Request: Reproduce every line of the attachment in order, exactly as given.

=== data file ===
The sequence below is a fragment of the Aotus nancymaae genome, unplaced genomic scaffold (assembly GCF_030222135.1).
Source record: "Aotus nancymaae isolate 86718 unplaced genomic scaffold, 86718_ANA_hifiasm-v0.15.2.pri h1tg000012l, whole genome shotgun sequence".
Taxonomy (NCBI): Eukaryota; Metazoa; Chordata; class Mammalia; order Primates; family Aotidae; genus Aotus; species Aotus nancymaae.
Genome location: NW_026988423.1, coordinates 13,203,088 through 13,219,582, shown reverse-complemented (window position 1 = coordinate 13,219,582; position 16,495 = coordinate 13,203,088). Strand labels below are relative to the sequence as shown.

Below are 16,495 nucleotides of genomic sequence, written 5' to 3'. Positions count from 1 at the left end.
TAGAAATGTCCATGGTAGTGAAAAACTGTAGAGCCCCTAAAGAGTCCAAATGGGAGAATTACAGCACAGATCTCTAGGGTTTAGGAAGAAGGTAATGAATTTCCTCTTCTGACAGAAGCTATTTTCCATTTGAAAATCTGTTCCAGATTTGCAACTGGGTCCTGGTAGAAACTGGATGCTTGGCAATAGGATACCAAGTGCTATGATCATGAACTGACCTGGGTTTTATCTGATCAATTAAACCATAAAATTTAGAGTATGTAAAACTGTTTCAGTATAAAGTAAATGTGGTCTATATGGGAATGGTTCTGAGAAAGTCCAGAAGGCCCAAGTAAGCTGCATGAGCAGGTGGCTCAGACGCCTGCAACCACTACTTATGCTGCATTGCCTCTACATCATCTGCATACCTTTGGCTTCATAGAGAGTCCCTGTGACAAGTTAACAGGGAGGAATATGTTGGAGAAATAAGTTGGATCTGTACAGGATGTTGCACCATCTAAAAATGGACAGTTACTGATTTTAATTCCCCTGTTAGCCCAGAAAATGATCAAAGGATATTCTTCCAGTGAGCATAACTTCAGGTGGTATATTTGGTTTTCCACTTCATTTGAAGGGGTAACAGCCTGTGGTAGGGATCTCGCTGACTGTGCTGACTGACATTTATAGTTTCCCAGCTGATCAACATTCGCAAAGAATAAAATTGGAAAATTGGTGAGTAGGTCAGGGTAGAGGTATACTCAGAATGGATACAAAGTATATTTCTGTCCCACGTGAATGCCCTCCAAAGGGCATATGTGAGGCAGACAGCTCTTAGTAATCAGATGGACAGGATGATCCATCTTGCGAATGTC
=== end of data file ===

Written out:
The sequence below is a fragment of the Aotus nancymaae genome, unplaced genomic scaffold (assembly GCF_030222135.1).
Source record: "Aotus nancymaae isolate 86718 unplaced genomic scaffold, 86718_ANA_hifiasm-v0.15.2.pri h1tg000012l, whole genome shotgun sequence".
Taxonomy (NCBI): Eukaryota; Metazoa; Chordata; class Mammalia; order Primates; family Aotidae; genus Aotus; species Aotus nancymaae.
Genome location: NW_026988423.1, coordinates 13,203,088 through 13,219,582, shown reverse-complemented (window position 1 = coordinate 13,219,582; position 16,495 = coordinate 13,203,088). Strand labels below are relative to the sequence as shown.

Below are 16,495 nucleotides of genomic sequence, written 5' to 3'. Positions count from 1 at the left end.
TAGAAATGTCCATGGTAGTGAAAAACTGTAGAGCCCCTAAAGAGTCCAAATGGGAGAATTACAGCACAGATCTCTAGGGTTTAGGAAGAAGGTAATGAATTTCCTCTTCTGACAGAAGCTATTTTCCATTTGAAAATCTGTTCCAGATTTGCAACTGGGTCCTGGTAGAAACTGGATGCTTGGCAATAGGATACCAAGTGCTATGATCATGAACTGACCTGGGTTTTATCTGATCAATTAAACCATAAAATTTAGAGTATGTAAAACTGTTTCAGTATAAAGTAAATGTGGTCTATATGGGAATGGTTCTGAGAAAGTCCAGAAGGCCCAAGTAAGCTGCATGAGCAGGTGGCTCAGACGCCTGCAACCACTACTTATGCTGCATTGCCTCTACATCATCTGCATACCTTTGGCTTCATAGAGAGTCCCTGTGACAAGTTAACAGGGAGGAATATGTTGGAGAAATAAGTTGGATCTGTACAGGATGTTGCACCATCTAAAAATGGACAGTTACTGATTTTAATTCCCCTGTTAGCCCAGAAAATGATCAAAGGATATTCTTCCAGTGAGCATAACTTCAGGTGGTATATTTGGTTTTCCACTTCATTTGAAGGGGTAACAGCCTGTGGTAGGGATCTCGCTGACTGTGCTGACTGACATTTATAGTTTCCCAGCTGATCAACATTCGCAAAGAATAAAATTGGAAAATTGGTGAGTAGGTCAGGGTAGAGGTATACTCAGAATGGATACAAAGTATATTTCTGTCCCACGTGAATGCCCTCCAAAGGGCATATGTGAGGCAGACAGCTCTTAGTAATCAGATGGACAGGATGATCCATCTTGCGAATGTC